Image: summer sea ice
The image at left, based on simulations produced by the Community Climate System Model, shows the approximate extent of Arctic sea ice in September. Unless greenhouse gas emissions are significantly curtailed, the Arctic may be nearly devoid of summer sea ice by 2040 (image at right).
updated 12/11/2006 5:42:21 PM ET 2006-12-11T22:42:21

If you're looking to photograph a polar bear hopping sea ice floes on your next summer cruise, you better hurry because in 30 years, the Arctic Sea could be free of ice.

Simulating the climate with computer models, researchers analyzed how global warming could affect sea ice in the future. The results, published in the Dec. 12 issue of Geophysical Research Letters, indicate that if greenhouse gases continue being released at their current rate, most of the Arctic basin will be ice free in September by 2040.

Additionally, winter ice, now about 12 feet thick, will become less than 3 feet thick.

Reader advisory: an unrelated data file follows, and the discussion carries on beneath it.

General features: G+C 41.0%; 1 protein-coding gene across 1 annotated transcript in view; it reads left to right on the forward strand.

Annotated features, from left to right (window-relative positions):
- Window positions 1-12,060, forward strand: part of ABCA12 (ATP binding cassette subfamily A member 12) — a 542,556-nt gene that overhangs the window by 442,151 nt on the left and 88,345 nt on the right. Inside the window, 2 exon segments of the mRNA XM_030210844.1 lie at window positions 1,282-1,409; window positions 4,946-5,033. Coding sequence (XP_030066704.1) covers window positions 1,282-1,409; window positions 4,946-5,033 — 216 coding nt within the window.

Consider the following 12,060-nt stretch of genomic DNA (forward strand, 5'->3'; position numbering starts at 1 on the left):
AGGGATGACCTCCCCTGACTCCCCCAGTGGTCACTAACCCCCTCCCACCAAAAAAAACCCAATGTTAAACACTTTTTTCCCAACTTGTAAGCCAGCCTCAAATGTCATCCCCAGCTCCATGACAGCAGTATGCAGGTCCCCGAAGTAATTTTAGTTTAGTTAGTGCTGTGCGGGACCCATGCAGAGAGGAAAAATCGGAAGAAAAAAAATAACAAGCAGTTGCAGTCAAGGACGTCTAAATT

One previous study predicted that the region will have no summer ice by 2060, another study forecasts that the Arctic will be icy up until 2105.

The rapid meltdown, result of a warming globe, will itself accelerate the heating of the oceans, according to the latest study.

"As the ice retreats, the ocean transports more heat to the Arctic and the open water absorbs more sunlight, further accelerating the rate of warming and leading to the loss of more ice," said study lead author, Marika Holland, a scientists from NCAR. "This is a positive feedback loop with dramatic implications for the entire Arctic region."

Additionally, ocean circulations—affected by global warming—are driving warm ocean currents into the Arctic.

"We have already witnessed major losses in sea ice, but our research suggests that the decrease over the next few decades could be far more dramatic than anything that has happened so far," Holland said. "These changes are surprisingly rapid."

However, the future of the Arctic doesn't have to be so grim: running simulations with less greenhouse gases, the researchers found that the summer sea ice melted at a much slower rate.

"Our research indicates that society can still minimize the impacts on Arctic ice," Holland said.

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